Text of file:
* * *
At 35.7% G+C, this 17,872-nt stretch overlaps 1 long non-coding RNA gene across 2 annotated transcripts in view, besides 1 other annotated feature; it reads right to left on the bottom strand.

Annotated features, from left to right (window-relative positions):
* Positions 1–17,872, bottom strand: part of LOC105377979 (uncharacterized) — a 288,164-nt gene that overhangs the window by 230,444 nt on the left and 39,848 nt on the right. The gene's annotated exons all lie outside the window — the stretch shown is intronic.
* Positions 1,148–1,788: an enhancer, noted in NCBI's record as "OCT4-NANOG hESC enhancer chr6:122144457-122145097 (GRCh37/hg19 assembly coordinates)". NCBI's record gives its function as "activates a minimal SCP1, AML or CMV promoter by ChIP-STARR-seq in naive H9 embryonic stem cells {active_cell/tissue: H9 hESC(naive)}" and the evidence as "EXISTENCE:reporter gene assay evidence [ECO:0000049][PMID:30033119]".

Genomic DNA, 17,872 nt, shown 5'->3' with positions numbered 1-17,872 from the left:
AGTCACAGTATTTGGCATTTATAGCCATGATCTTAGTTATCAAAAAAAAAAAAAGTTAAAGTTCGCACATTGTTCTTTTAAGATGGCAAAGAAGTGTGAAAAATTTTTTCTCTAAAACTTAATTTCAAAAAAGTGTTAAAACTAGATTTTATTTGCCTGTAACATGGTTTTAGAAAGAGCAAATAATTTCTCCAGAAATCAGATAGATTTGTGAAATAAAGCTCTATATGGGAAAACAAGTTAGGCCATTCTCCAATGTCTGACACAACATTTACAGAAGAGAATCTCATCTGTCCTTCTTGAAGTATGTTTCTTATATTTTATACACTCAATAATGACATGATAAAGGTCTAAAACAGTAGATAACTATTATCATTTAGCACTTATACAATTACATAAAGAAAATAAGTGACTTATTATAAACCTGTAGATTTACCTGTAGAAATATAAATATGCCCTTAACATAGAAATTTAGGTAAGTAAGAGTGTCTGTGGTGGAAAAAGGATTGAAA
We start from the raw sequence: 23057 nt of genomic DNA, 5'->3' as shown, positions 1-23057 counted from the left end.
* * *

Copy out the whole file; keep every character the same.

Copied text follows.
At 35.7% G+C, this 17,872-nt stretch overlaps 1 long non-coding RNA gene across 2 annotated transcripts in view, besides 1 other annotated feature; it reads right to left on the bottom strand.

Annotated features, from left to right (window-relative positions):
* Positions 1–17,872, bottom strand: part of LOC105377979 (uncharacterized) — a 288,164-nt gene that overhangs the window by 230,444 nt on the left and 39,848 nt on the right. The gene's annotated exons all lie outside the window — the stretch shown is intronic.
* Positions 1,148–1,788: an enhancer, noted in NCBI's record as "OCT4-NANOG hESC enhancer chr6:122144457-122145097 (GRCh37/hg19 assembly coordinates)". NCBI's record gives its function as "activates a minimal SCP1, AML or CMV promoter by ChIP-STARR-seq in naive H9 embryonic stem cells {active_cell/tissue: H9 hESC(naive)}" and the evidence as "EXISTENCE:reporter gene assay evidence [ECO:0000049][PMID:30033119]".

Genomic DNA, 17,872 nt, shown 5'->3' with positions numbered 1-17,872 from the left:
AGTCACAGTATTTGGCATTTATAGCCATGATCTTAGTTATCAAAAAAAAAAAAAGTTAAAGTTCGCACATTGTTCTTTTAAGATGGCAAAGAAGTGTGAAAAATTTTTTCTCTAAAACTTAATTTCAAAAAAGTGTTAAAACTAGATTTTATTTGCCTGTAACATGGTTTTAGAAAGAGCAAATAATTTCTCCAGAAATCAGATAGATTTGTGAAATAAAGCTCTATATGGGAAAACAAGTTAGGCCATTCTCCAATGTCTGACACAACATTTACAGAAGAGAATCTCATCTGTCCTTCTTGAAGTATGTTTCTTATATTTTATACACTCAATAATGACATGATAAAGGTCTAAAACAGTAGATAACTATTATCATTTAGCACTTATACAATTACATAAAGAAAATAAGTGACTTATTATAAACCTGTAGATTTACCTGTAGAAATATAAATATGCCCTTAACATAGAAATTTAGGTAAGTAAGAGTGTCTGTGGTGGAAAAAGGATTGAAA
We start from the raw sequence: 23057 nt of genomic DNA, 5'->3' as shown, positions 1-23057 counted from the left end.